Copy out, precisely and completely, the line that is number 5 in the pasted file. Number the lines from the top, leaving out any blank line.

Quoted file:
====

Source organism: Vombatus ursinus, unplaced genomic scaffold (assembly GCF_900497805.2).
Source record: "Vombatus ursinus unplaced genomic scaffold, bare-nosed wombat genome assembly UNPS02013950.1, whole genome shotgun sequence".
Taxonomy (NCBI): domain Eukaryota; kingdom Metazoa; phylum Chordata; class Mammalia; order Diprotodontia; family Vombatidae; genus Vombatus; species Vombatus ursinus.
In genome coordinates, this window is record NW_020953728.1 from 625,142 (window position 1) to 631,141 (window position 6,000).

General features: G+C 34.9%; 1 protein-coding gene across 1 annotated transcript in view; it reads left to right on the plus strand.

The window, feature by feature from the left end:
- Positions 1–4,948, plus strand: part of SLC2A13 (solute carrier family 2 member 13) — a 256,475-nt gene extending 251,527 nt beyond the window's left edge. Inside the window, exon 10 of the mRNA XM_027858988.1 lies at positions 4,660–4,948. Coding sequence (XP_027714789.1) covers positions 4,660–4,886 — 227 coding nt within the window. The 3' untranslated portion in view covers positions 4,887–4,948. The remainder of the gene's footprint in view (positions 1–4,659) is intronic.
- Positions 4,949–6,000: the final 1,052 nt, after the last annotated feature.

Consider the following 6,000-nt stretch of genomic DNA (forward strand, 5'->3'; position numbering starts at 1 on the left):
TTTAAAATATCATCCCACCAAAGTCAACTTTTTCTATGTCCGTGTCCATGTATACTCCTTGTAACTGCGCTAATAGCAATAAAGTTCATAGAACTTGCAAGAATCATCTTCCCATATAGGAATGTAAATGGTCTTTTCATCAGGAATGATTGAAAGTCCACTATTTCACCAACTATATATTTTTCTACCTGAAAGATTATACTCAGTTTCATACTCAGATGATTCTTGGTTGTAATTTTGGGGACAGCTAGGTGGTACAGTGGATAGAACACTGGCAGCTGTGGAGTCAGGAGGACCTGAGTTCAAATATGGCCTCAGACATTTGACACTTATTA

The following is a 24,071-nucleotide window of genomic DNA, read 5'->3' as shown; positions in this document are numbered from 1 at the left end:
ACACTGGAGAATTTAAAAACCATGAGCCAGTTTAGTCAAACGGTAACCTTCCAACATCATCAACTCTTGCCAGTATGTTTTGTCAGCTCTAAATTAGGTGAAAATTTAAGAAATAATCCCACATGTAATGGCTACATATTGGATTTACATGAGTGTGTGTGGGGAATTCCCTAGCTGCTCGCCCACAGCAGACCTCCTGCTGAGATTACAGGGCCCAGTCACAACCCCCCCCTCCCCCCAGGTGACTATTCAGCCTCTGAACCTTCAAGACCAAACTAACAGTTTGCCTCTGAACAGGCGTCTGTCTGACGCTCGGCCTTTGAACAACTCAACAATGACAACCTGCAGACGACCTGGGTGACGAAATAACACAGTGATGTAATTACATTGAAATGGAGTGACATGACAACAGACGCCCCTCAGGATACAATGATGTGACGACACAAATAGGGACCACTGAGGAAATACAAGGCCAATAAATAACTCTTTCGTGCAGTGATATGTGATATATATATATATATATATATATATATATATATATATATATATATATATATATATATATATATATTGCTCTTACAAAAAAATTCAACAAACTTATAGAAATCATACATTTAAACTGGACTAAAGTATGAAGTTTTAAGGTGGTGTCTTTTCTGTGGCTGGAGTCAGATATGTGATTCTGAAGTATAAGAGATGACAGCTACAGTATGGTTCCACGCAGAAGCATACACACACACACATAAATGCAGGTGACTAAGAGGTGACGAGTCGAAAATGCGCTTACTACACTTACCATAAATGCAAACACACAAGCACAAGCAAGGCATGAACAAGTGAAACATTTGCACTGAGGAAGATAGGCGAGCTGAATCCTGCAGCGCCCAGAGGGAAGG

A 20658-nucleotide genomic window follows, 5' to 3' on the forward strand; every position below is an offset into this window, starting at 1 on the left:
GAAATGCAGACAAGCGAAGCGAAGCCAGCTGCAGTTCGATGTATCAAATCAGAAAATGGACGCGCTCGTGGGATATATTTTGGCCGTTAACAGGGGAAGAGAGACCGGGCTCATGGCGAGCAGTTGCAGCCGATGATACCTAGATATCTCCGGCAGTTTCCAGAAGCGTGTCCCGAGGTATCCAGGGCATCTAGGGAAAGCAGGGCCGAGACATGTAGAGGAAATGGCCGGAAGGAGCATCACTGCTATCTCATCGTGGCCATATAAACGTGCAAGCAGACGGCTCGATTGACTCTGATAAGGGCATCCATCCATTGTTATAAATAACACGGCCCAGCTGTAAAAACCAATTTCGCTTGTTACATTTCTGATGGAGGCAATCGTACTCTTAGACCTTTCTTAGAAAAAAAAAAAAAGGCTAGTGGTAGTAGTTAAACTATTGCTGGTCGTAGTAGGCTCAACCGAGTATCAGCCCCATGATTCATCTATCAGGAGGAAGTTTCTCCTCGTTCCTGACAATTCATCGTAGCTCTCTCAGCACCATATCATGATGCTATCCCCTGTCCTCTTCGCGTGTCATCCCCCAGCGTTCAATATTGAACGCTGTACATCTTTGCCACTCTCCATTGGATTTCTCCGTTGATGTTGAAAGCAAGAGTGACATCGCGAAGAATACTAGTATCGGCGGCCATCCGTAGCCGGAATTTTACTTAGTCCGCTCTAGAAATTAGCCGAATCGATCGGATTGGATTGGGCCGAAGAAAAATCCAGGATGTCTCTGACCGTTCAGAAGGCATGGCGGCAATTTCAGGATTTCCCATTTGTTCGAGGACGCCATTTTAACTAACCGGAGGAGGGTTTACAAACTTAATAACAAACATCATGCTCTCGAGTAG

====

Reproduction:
General features: G+C 34.9%; 1 protein-coding gene across 1 annotated transcript in view; it reads left to right on the plus strand.